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Bergler, E. (1953). Writers and Ulcus. Am. Imago, 10(1):87-92.

(1953). American Imago, 10(1):87-92

Writers and Ulcus

Edmund Bergler, M.D.

In a letter addressed to me, our distinguished colleague, Dr. Angel Garma, analytic pioneer in Argentina, requested an answer to the following question: what is known about the incidence of ulcus of the stomach or duodenum in writers? Giving me credit for clinical experience with writers, he wanted to know both the clinical and historical aspects, and if possible examples pertaining to writers of the past.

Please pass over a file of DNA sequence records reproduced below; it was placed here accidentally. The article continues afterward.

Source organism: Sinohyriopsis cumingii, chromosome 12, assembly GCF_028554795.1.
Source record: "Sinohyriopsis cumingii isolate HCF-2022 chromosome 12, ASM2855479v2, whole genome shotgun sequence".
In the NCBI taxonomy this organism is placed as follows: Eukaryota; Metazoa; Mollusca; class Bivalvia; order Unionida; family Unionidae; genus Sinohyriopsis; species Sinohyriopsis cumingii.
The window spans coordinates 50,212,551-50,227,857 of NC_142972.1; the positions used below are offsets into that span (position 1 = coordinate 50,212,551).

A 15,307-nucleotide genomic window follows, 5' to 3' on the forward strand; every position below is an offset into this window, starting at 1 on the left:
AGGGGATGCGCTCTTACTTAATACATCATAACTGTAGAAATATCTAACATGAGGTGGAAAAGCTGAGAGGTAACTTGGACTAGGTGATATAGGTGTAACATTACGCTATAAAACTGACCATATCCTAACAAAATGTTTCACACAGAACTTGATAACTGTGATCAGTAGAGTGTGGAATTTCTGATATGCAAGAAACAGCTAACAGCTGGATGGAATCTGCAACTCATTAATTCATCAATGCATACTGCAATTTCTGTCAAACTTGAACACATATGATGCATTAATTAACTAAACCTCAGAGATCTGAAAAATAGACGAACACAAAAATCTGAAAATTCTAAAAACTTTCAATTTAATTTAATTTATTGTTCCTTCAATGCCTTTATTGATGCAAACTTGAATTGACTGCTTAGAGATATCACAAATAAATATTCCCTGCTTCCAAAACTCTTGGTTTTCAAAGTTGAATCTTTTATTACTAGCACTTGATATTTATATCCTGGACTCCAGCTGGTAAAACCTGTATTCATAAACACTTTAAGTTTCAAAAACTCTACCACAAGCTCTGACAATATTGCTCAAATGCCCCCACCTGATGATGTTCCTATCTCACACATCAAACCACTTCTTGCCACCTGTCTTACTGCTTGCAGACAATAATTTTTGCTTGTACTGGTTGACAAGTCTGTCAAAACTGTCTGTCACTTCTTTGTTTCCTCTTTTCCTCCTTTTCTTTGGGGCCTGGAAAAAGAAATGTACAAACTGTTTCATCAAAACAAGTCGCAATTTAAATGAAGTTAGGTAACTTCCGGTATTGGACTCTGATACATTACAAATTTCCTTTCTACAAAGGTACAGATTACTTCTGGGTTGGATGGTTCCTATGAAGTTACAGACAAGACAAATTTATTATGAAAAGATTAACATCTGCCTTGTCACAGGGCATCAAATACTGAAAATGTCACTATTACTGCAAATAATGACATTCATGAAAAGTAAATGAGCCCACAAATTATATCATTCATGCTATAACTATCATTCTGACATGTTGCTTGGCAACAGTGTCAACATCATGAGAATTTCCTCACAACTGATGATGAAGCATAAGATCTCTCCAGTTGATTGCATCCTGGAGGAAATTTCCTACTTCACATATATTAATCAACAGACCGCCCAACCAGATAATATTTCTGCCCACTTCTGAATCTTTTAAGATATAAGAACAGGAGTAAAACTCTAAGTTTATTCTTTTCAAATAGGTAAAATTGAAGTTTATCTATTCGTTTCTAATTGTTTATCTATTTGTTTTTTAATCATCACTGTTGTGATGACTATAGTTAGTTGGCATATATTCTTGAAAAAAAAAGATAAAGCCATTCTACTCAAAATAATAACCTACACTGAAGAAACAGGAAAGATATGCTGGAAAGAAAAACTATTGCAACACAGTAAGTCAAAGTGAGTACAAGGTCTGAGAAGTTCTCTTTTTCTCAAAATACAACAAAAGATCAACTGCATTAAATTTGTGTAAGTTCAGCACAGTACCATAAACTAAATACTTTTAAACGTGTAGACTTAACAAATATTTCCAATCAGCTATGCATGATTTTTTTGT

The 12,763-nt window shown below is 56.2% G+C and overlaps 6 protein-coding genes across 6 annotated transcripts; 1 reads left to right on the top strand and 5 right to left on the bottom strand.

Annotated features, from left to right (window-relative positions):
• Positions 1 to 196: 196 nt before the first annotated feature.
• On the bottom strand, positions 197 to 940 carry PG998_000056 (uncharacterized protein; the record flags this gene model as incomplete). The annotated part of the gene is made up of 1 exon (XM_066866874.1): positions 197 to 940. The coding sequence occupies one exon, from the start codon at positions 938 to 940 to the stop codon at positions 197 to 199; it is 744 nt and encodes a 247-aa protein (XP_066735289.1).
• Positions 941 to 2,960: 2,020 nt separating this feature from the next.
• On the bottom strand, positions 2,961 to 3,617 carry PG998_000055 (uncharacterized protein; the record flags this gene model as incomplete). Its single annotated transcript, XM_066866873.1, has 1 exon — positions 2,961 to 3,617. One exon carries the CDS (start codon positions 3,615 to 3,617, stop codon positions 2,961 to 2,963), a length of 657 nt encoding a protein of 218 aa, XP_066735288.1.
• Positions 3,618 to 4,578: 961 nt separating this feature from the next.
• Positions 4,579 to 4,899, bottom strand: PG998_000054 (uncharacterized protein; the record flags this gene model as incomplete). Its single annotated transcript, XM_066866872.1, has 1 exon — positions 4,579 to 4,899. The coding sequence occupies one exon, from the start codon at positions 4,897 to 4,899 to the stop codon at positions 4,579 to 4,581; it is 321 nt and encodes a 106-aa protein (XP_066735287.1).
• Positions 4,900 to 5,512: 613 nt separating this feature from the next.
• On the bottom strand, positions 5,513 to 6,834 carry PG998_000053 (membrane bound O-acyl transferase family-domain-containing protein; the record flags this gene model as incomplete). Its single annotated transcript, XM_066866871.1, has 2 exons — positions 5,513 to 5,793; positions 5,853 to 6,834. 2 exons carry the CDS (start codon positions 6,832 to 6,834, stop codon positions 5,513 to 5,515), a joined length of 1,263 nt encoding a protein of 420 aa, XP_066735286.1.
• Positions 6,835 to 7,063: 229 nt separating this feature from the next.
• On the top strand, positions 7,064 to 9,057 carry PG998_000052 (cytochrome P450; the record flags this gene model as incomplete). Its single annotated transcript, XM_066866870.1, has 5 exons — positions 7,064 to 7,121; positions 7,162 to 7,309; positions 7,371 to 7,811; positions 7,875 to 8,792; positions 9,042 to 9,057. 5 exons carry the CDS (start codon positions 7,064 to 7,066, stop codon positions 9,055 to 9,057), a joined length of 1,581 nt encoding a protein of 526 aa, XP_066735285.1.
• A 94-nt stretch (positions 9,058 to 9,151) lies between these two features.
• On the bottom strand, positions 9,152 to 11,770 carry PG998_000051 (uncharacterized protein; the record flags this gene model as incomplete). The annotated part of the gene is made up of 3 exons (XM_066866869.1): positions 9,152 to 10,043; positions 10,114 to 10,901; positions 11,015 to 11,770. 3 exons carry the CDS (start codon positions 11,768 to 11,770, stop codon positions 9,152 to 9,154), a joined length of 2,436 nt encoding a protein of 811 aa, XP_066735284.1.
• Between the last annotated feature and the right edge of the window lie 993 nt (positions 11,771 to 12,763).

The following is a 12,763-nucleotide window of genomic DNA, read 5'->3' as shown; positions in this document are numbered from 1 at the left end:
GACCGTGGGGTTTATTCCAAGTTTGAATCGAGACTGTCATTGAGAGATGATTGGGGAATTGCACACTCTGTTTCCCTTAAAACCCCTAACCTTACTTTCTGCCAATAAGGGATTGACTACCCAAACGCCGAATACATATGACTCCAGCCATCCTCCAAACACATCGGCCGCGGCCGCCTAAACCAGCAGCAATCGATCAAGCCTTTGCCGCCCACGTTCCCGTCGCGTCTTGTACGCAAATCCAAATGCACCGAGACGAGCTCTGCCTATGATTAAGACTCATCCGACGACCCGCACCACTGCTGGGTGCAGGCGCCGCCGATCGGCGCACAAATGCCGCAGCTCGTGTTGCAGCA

I had to admit that I had never considered this aspect of writers. I tried to remember a few well known writers suffering from the disease, but the result of my thinking was purely negative: Napoleon and a once famous French writer with a peculiar work tempo—every six to eight years this man published a novelette of about 80 pages, the last one 12 years ago. Recently, I heard that the man had been operated on for duodenal ulcer.

I discarded the example of Napoleon whom one could not exactly call a writer, although he did write in his early twenties a series of gruesome stories.) Then, a long series of advertising people, copywriters, journalists, and inhibited writers came to mind—all ulcus victims.

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